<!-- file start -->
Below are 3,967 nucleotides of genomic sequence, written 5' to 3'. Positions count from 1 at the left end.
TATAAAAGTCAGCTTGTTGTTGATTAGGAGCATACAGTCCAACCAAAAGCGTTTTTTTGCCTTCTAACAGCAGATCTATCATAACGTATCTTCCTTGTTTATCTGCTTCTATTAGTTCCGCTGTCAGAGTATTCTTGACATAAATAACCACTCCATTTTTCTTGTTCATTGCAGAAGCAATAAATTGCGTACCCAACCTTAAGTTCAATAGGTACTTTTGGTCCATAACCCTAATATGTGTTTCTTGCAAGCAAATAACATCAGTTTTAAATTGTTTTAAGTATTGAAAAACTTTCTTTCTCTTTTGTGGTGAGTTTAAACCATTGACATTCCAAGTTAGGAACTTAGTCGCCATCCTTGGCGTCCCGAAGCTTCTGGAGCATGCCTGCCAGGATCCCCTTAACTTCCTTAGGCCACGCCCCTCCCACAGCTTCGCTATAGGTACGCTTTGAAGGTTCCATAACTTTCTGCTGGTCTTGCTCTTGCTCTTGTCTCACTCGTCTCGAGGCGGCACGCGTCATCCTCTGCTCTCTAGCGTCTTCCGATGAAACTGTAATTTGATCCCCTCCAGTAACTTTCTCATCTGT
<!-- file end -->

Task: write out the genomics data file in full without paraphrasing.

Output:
Below are 3,967 nucleotides of genomic sequence, written 5' to 3'. Positions count from 1 at the left end.
TATAAAAGTCAGCTTGTTGTTGATTAGGAGCATACAGTCCAACCAAAAGCGTTTTTTTGCCTTCTAACAGCAGATCTATCATAACGTATCTTCCTTGTTTATCTGCTTCTATTAGTTCCGCTGTCAGAGTATTCTTGACATAAATAACCACTCCATTTTTCTTGTTCATTGCAGAAGCAATAAATTGCGTACCCAACCTTAAGTTCAATAGGTACTTTTGGTCCATAACCCTAATATGTGTTTCTTGCAAGCAAATAACATCAGTTTTAAATTGTTTTAAGTATTGAAAAACTTTCTTTCTCTTTTGTGGTGAGTTTAAACCATTGACATTCCAAGTTAGGAACTTAGTCGCCATCCTTGGCGTCCCGAAGCTTCTGGAGCATGCCTGCCAGGATCCCCTTAACTTCCTTAGGCCACGCCCCTCCCACAGCTTCGCTATAGGTACGCTTTGAAGGTTCCATAACTTTCTGCTGGTCTTGCTCTTGCTCTTGTCTCACTCGTCTCGAGGCGGCACGCGTCATCCTCTGCTCTCTAGCGTCTTCCGATGAAACTGTAATTTGATCCCCTCCAGTAACTTTCTCATCTGT